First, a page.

school decided that the scores do not meet the criteria for a gifted
program, they may have their reasons for doing so which they should
explain to you. Most schools have multiple criteria for admission into
the gifted program and IQ scores are usually well above average for
students to benefit most from such programs.
There is no detailed breakdown of the result, hence a little hard to
tell what brought the scores down. In the first section of this test, a
child is tested on receptive knowledge so a child who is exposed to a
lot of verbal communication throughout their growth years would tend to
score high. The next sections are riddles and yet another section would
be matrices. For matrices, a child is required to look at patterns and
pick matching patterns. Apparently this test itself is a good indicator
of ability regardless of lingual ability. In brief, the KBIT-2 consists
of an IQ composite score with two subtests that is Vocabulary (verbal,
crystallised) and Matrices (nonverbal, fluid). Each of the item is
scored 1 point for a right answer or 0 points for an incorrect answer.
Do take note that the KBIT-2 samples only limited areas of cognitive
functioning and does not measure processing speed or working memory
It is naturally frustrating when you expected better scores based on the
demonstrated abilities of your son which is indeed quite advanced
compared to his peers. There may be several reasons for this score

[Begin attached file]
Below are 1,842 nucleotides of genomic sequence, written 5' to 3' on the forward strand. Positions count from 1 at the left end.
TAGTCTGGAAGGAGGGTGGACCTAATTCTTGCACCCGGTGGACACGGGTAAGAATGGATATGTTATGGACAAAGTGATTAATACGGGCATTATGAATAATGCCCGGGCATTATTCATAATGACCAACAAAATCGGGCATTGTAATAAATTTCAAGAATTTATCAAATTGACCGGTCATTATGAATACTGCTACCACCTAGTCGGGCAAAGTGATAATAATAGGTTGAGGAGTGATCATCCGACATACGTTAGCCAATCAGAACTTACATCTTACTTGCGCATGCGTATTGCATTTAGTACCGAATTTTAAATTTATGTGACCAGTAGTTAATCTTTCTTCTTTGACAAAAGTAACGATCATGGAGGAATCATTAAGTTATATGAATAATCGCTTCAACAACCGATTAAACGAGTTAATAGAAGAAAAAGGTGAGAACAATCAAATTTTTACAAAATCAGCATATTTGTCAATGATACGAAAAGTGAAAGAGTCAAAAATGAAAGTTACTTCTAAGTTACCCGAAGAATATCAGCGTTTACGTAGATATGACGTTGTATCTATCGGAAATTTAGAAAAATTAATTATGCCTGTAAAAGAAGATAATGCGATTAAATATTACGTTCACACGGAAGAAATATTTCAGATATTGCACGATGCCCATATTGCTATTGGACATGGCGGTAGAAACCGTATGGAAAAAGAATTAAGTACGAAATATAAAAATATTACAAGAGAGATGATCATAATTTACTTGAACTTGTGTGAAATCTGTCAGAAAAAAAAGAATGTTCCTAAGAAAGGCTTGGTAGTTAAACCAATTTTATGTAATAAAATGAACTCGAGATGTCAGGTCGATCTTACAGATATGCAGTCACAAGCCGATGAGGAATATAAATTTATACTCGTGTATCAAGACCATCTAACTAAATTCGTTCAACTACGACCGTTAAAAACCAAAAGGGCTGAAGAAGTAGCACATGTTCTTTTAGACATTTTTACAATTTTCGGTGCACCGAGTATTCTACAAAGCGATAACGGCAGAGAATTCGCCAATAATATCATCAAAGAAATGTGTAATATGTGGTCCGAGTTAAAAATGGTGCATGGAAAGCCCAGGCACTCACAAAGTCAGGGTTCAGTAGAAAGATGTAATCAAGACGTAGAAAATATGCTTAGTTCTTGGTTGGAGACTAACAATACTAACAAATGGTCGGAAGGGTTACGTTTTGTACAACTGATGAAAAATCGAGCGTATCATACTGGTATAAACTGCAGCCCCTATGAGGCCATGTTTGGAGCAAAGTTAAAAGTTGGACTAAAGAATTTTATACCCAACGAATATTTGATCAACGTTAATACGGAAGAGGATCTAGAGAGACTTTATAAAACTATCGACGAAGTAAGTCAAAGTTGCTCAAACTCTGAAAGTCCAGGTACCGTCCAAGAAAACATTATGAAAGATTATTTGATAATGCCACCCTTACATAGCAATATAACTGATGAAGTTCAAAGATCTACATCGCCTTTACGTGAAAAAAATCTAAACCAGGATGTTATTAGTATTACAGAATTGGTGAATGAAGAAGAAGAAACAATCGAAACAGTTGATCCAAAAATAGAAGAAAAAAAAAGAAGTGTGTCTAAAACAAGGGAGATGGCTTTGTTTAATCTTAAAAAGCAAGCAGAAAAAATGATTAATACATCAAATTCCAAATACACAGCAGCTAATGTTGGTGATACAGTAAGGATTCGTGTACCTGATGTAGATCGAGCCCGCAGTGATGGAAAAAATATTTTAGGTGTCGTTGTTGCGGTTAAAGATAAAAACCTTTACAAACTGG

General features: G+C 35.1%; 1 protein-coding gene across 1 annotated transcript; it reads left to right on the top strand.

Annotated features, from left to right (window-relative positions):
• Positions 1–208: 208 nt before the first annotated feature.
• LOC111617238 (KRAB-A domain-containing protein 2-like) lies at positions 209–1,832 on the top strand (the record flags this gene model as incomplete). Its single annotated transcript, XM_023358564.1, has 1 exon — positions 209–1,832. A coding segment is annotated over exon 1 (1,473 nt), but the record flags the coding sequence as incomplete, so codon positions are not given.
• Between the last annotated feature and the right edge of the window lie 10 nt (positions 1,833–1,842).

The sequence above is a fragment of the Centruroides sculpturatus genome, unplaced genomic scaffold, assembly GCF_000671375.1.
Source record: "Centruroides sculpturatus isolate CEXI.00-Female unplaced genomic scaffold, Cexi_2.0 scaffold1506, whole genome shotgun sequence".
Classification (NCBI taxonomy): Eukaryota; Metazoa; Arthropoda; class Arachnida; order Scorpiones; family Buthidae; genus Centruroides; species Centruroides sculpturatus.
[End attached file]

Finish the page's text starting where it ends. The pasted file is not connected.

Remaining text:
(which is in fact not low at all, just that you expected much better).
If your son might have been anxious, this could affect the scores.
Younger kids tend to pay less attention and if they find the activity
less than stimulating, they may hurry to complete it. The experience of
the tester is also crucial. An experienced tester would be able to probe
much more than just list answers from the child. You mentioned that the
teacher has never done this before; this may have skewed the results. A
retest by an experienced tester may work in your son's favour but you
may need to wait a year.
In the mean time, discuss his results with the school and see what can
be done to help his learning. Suggest that if they find him advanced
(teachers should be able to tell), test him on subject matter and plan
an individualised programme for him if possible (curriculum compacting,
pull-out programme, etc). At home, monitor his progress and expose him
to stimulating materials and gauge his level and gradually increase the
Most importantly, do check what options the school has for him. Working
with his teachers would help him positively. Good luck!
Reply from the parent: I want to thank you
for taking the time out to respond to me. Our son (6 years old, just
entered 1st grade) is in a new school this year, public, and his teacher
on the 2nd week of school suggested him being screened. They did not
know he was screened a few months ago at the old school by someone
His scores came out how we originally thought they should have. The
teacher, who proctored the KBIT II for him back in May that had no
experience and admitted that she didn't know what she was doing, gave
his scores as a 110, and that he was lower extreme and below average.
Well the guidance counselor who has experience screened him last week
and his score were verbal 136, non-verbal 152, for an overall of 149.
That seems more like my son. They will be giving him an IQ test with in
the next month to see if he will enter the gifted program.
Thank you again for you time. We knew right away something was not
right, and we were right!